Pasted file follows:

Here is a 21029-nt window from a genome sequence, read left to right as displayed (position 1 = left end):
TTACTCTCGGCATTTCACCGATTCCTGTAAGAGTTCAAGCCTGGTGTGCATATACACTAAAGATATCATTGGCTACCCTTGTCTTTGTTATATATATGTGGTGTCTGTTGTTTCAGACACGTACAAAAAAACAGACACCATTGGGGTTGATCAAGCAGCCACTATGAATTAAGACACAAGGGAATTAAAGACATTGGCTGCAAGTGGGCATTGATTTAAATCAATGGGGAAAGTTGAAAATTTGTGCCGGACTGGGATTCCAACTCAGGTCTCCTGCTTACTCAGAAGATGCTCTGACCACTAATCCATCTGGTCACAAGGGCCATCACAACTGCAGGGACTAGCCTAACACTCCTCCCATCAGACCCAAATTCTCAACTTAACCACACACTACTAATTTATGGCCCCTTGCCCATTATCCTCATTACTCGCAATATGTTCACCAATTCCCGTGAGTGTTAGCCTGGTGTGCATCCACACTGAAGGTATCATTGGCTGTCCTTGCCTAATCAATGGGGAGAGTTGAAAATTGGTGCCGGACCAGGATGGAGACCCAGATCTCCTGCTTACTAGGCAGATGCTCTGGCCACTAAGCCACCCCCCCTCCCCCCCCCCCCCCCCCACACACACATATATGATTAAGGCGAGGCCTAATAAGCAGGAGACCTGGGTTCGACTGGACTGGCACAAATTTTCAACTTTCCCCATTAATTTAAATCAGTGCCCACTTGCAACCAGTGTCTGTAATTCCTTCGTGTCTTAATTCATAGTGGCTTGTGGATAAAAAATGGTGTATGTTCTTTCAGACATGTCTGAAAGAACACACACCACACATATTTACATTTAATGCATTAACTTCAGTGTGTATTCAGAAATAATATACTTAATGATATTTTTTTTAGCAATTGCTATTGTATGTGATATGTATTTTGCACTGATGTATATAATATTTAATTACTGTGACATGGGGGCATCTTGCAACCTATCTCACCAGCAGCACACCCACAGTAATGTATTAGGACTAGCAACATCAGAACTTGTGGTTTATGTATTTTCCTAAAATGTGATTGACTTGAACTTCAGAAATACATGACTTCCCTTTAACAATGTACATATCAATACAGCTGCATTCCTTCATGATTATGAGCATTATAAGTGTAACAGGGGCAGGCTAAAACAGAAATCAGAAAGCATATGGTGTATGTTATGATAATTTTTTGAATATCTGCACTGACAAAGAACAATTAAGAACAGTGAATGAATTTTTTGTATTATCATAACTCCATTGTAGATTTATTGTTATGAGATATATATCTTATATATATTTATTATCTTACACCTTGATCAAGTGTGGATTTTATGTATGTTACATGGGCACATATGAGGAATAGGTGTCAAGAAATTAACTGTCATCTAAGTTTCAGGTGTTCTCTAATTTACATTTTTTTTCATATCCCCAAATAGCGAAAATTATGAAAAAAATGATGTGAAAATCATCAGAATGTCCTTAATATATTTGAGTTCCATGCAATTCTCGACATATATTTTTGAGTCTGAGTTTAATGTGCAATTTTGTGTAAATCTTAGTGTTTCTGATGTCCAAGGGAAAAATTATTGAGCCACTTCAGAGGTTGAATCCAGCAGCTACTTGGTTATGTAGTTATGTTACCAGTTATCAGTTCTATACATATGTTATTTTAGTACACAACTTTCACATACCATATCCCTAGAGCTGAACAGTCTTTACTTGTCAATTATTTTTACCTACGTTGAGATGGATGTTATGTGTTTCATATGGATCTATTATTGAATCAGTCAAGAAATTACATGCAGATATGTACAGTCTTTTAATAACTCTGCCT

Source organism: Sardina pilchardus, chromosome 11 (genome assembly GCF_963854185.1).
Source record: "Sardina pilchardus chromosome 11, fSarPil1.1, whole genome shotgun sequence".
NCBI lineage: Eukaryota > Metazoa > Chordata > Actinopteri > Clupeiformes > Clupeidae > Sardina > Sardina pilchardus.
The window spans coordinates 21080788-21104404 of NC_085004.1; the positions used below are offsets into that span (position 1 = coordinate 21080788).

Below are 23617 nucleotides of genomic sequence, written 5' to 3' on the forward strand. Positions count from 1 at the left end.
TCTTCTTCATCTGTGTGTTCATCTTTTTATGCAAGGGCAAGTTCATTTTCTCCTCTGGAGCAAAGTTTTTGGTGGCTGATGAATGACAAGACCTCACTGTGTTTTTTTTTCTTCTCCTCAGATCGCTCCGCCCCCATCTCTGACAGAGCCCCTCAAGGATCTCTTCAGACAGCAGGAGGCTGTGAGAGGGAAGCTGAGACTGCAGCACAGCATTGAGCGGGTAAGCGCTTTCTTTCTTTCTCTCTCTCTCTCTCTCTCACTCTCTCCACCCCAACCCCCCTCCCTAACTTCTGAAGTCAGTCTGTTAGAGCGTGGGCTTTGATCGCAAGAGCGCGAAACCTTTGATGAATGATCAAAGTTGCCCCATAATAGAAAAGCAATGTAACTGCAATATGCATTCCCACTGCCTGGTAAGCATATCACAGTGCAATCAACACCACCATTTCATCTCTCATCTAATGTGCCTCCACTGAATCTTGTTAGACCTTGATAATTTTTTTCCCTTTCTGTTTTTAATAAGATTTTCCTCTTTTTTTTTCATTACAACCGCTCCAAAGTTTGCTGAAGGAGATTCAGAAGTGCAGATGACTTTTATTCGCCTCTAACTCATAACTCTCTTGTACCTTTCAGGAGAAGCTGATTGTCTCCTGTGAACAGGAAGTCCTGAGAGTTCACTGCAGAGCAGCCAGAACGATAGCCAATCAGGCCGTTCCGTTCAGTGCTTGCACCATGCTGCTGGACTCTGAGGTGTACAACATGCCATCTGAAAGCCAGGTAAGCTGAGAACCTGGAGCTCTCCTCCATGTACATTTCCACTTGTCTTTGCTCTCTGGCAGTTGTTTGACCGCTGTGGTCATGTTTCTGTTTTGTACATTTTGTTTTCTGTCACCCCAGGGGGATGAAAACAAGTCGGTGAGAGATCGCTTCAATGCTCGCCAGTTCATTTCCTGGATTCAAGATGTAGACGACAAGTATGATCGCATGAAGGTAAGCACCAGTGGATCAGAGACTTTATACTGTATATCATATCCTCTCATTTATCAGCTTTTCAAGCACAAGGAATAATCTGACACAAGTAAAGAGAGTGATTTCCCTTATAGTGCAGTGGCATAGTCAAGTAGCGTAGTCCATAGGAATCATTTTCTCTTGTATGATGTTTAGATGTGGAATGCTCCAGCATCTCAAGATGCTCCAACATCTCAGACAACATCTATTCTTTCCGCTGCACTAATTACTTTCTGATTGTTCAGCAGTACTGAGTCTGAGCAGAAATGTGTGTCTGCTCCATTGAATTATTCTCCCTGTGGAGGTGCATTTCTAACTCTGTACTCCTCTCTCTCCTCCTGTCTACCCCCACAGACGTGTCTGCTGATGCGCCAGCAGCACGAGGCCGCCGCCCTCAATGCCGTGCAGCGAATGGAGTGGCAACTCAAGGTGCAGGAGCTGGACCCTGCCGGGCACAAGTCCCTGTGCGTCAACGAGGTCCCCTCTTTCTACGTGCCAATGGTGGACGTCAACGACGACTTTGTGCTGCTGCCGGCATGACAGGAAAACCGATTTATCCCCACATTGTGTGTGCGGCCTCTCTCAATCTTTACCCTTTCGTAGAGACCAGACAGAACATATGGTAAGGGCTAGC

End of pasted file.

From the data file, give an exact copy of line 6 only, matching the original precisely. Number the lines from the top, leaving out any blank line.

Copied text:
The window spans coordinates 21080788-21104404 of NC_085004.1; the positions used below are offsets into that span (position 1 = coordinate 21080788).